HOUSTON -- James Harden is being pushed to the limit again.
The players' vote gave the MVP award to Harden. It was well deserved.
This year, Harden's minutes are up, and while his scoring average remains high, his defensive ratings are poor. Harden's team started the season 0-3, fired its coach and continues to play under .500.
Harden, who is second in the NBA at 29.8 points per game, is asking for his playing minutes to be reduced. He's currently at a league-high 39.7 per game.
"I mean, 40 a night is pretty tough, especially if you want to be efficient on both ends of the floor," Harden said before the Rockets' game against the New Orleans Pelicans on Wednesday night. "We got to figure out how to get guys more minutes and be more effective on the court so as a team we can get better."
The Rockets are not getting better, despite a coaching change, subtle changes to the offensive scheme and a renewed emphasis on effort. Interim coach J.B. Bickerstaff has been unable to settle on a consistent rotation.
The Rockets are falling behind in the West, but Harden said he believes things will get better.
"We're trying to find it," he said. "And we're going to."
The heavy minutes are also affecting Harden's defense. He was a bad defensive player two seasons ago, with YouTube videos splashed all over the place showing him getting beaten on that end.
Last season, Harden improved, not to the point where he should have been named to the NBA's All-Defensive First Team, but enough where some advanced statistics made a case for him.
It seems now, Harden has regressed.
Too many times he cheats in the paint only to rush over to the corner, where an open man shoots a jumper. Along the perimeter, Harden gets beaten off the dribble, and on Monday in Auburn Hills, Michigan, where the Pistons beat the Rockets, there's video of him failing to box out a charging player who scores on a putback layup.
Harden says the heavy minutes are to blame for his struggling defense.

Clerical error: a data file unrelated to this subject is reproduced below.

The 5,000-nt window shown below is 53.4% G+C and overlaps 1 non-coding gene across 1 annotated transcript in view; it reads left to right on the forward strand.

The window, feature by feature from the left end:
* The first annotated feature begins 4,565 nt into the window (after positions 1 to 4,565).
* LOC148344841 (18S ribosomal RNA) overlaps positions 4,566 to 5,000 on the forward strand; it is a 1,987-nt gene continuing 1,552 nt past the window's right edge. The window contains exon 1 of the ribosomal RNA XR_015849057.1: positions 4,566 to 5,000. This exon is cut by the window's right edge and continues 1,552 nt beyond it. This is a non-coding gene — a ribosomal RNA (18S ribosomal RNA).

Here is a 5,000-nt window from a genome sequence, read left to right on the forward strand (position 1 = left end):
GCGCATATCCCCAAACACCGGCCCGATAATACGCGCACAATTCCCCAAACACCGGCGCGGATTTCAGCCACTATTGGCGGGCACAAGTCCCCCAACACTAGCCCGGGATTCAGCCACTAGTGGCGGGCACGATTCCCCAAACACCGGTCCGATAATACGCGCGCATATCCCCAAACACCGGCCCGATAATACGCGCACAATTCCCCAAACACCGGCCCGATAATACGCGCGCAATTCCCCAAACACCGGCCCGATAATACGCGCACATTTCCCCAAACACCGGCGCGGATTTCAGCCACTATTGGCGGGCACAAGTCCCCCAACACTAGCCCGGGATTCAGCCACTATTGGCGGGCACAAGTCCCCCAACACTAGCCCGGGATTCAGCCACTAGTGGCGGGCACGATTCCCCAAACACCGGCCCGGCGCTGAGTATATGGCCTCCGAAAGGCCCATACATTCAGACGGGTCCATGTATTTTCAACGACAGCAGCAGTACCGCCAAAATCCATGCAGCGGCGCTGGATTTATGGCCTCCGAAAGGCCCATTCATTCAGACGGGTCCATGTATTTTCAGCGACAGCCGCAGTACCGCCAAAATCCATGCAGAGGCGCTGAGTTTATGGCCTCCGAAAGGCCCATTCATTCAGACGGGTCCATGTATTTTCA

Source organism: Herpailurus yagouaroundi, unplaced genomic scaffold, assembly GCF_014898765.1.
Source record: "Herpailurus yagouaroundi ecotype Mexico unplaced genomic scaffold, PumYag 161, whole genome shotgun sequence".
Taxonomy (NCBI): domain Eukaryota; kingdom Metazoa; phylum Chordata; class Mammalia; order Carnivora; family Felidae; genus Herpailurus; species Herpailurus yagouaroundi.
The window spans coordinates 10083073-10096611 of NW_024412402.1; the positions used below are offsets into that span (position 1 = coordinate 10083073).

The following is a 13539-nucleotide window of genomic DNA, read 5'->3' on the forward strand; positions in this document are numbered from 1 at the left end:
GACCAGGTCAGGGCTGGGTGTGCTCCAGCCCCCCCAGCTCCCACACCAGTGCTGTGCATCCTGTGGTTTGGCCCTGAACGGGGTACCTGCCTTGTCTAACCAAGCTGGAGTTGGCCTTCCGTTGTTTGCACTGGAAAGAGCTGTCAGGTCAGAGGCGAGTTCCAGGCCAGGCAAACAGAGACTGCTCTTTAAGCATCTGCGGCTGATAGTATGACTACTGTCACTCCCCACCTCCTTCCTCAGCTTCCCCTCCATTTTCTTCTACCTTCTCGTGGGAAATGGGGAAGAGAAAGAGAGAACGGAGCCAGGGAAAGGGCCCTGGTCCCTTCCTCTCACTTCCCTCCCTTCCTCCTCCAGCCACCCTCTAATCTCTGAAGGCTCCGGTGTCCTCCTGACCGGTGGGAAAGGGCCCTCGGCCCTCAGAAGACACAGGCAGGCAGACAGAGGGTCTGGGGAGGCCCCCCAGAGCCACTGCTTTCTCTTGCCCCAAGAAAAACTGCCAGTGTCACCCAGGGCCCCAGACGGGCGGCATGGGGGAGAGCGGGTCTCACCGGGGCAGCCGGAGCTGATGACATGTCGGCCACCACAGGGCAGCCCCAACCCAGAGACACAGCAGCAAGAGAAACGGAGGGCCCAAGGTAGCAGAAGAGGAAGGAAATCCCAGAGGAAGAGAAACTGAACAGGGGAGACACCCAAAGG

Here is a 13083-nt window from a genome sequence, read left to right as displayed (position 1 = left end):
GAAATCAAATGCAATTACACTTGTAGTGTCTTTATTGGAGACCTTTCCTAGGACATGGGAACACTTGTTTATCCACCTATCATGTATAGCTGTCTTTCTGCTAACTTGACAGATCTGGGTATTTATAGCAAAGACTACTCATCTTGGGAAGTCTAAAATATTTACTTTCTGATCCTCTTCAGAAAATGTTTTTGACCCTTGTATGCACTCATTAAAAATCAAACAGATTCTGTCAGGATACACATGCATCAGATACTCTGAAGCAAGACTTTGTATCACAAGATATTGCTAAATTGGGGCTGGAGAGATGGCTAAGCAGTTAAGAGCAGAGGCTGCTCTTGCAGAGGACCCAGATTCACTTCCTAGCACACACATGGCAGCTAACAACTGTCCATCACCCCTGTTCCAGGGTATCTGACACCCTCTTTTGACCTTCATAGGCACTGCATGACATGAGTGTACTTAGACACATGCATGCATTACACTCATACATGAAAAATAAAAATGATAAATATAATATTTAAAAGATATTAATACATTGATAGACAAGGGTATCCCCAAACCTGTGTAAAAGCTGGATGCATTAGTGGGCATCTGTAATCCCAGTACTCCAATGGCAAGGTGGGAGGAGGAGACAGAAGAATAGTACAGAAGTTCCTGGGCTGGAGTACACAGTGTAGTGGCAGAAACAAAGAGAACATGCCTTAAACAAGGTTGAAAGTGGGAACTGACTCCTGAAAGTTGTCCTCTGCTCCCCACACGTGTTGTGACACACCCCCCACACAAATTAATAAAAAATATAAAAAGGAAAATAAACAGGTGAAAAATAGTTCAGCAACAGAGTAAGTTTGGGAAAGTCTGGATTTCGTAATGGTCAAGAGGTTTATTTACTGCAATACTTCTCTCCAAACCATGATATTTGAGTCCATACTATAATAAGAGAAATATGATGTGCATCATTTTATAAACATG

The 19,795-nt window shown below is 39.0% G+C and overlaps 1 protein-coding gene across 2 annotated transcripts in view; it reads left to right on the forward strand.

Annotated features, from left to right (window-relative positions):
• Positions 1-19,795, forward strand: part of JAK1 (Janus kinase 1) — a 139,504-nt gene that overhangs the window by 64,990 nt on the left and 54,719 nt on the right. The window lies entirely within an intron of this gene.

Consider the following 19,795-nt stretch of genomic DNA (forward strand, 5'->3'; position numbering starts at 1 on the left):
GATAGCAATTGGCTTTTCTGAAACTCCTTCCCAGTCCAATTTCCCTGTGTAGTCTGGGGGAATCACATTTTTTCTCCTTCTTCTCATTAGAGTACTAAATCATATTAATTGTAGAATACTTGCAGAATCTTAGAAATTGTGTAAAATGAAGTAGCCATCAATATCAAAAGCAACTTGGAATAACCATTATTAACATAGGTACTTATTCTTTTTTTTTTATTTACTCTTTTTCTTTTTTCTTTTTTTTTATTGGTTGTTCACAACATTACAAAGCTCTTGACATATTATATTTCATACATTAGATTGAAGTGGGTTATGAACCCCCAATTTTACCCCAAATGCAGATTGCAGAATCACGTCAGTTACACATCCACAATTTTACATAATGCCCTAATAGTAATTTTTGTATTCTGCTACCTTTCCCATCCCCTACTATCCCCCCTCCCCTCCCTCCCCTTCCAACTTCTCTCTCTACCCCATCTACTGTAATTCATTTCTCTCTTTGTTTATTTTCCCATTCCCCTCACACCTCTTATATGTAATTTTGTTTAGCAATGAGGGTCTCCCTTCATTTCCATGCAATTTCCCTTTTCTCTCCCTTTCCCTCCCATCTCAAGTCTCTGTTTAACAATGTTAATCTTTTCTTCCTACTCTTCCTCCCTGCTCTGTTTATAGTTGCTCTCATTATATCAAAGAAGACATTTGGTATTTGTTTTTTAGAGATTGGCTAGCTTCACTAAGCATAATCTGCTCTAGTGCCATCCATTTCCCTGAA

"Playing that amount of minutes, you're going to have some lapses, some mistakes," Harden said. "I try to not worry about them. I try to give my all on both ends of the floor and live with the results."
Harden's defensive rating is 108 per 100 possessions, which is more than last year's 103 and slightly more than the 107 in the 2013-14 season.
His defensive box plus/minus is minus-2.3; last year it was 1.0, and two seasons ago it was minus-0.5.
"Who do you know spends 40 minutes at a high level on both ends of the floor nowadays?" Harden said.
The three players below come close to that description:
Russell Westbrook, averaging 34.5 minutes per game, has a defensive rating of 101 and a defensive box plus/minus of 1.0.
LeBron James, he of the 36.5 minutes-per-game average, has a defensive rating of 100 and a defensive box plus/minus of 0.9.
Kawhi Leonard, who averages 34.7 minutes per game, has a defensive rating of 92 and a defensive box plus/minus of 2.1.
One of the players just behind Harden in minutes per game, Damian Lillard at 36.4, has a defensive rating of 107 and defensive box plus/minus of minus-2.8.
It's doubtful Harden wants to be compared to Lillard; he would rather see his numbers and game compared to Westbrook, James and even Leonard.
At some point the minutes will wear Harden down, and if somebody else doesn't step up for the Rockets, their playoff dreams will die when the regular season ends.
"To be honest, the entire West isn't really playing well," Harden said. "Only team playing well is the Warriors. It's on our side, and we got to find a way to come together to get everybody more aggressive on both ends of the floor and get our chemistry right."